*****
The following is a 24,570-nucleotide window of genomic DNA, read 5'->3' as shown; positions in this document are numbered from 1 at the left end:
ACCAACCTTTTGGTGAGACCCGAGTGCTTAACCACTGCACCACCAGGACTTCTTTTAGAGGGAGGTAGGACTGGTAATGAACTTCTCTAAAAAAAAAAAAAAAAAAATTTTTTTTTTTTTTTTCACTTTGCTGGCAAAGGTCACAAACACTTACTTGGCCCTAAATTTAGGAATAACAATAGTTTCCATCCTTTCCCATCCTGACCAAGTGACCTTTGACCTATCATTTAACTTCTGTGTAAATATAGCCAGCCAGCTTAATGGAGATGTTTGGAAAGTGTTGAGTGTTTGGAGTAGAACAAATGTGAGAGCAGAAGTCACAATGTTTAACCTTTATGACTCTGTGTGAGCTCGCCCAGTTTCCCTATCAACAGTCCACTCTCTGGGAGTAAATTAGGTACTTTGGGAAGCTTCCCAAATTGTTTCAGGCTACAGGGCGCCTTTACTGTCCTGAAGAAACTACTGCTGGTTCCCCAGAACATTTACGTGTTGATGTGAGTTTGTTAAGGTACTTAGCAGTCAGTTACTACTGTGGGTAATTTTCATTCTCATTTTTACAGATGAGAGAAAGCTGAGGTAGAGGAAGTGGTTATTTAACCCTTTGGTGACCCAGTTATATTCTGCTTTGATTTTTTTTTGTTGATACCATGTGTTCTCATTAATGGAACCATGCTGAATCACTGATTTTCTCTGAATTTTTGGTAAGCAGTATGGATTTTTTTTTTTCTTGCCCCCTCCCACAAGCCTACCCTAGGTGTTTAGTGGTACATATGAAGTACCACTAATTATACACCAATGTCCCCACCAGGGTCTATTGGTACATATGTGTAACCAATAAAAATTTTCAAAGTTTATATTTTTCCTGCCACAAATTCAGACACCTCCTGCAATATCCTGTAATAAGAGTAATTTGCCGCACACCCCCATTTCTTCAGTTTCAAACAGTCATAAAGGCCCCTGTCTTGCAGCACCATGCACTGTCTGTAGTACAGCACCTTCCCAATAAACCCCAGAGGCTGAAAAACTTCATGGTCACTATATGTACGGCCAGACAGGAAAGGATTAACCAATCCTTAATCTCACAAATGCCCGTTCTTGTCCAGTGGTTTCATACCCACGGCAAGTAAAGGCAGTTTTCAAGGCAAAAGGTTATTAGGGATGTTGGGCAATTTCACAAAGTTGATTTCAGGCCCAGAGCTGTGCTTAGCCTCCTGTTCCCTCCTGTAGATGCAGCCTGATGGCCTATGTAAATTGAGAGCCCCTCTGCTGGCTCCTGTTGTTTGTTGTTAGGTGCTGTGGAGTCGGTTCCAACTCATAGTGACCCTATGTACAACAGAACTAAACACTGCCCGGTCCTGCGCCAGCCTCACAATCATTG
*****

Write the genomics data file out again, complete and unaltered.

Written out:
The following is a 24,570-nucleotide window of genomic DNA, read 5'->3' as shown; positions in this document are numbered from 1 at the left end:
ACCAACCTTTTGGTGAGACCCGAGTGCTTAACCACTGCACCACCAGGACTTCTTTTAGAGGGAGGTAGGACTGGTAATGAACTTCTCTAAAAAAAAAAAAAAAAAAATTTTTTTTTTTTTTTTCACTTTGCTGGCAAAGGTCACAAACACTTACTTGGCCCTAAATTTAGGAATAACAATAGTTTCCATCCTTTCCCATCCTGACCAAGTGACCTTTGACCTATCATTTAACTTCTGTGTAAATATAGCCAGCCAGCTTAATGGAGATGTTTGGAAAGTGTTGAGTGTTTGGAGTAGAACAAATGTGAGAGCAGAAGTCACAATGTTTAACCTTTATGACTCTGTGTGAGCTCGCCCAGTTTCCCTATCAACAGTCCACTCTCTGGGAGTAAATTAGGTACTTTGGGAAGCTTCCCAAATTGTTTCAGGCTACAGGGCGCCTTTACTGTCCTGAAGAAACTACTGCTGGTTCCCCAGAACATTTACGTGTTGATGTGAGTTTGTTAAGGTACTTAGCAGTCAGTTACTACTGTGGGTAATTTTCATTCTCATTTTTACAGATGAGAGAAAGCTGAGGTAGAGGAAGTGGTTATTTAACCCTTTGGTGACCCAGTTATATTCTGCTTTGATTTTTTTTTGTTGATACCATGTGTTCTCATTAATGGAACCATGCTGAATCACTGATTTTCTCTGAATTTTTGGTAAGCAGTATGGATTTTTTTTTTTCTTGCCCCCTCCCACAAGCCTACCCTAGGTGTTTAGTGGTACATATGAAGTACCACTAATTATACACCAATGTCCCCACCAGGGTCTATTGGTACATATGTGTAACCAATAAAAATTTTCAAAGTTTATATTTTTCCTGCCACAAATTCAGACACCTCCTGCAATATCCTGTAATAAGAGTAATTTGCCGCACACCCCCATTTCTTCAGTTTCAAACAGTCATAAAGGCCCCTGTCTTGCAGCACCATGCACTGTCTGTAGTACAGCACCTTCCCAATAAACCCCAGAGGCTGAAAAACTTCATGGTCACTATATGTACGGCCAGACAGGAAAGGATTAACCAATCCTTAATCTCACAAATGCCCGTTCTTGTCCAGTGGTTTCATACCCACGGCAAGTAAAGGCAGTTTTCAAGGCAAAAGGTTATTAGGGATGTTGGGCAATTTCACAAAGTTGATTTCAGGCCCAGAGCTGTGCTTAGCCTCCTGTTCCCTCCTGTAGATGCAGCCTGATGGCCTATGTAAATTGAGAGCCCCTCTGCTGGCTCCTGTTGTTTGTTGTTAGGTGCTGTGGAGTCGGTTCCAACTCATAGTGACCCTATGTACAACAGAACTAAACACTGCCCGGTCCTGCGCCAGCCTCACAATCATTG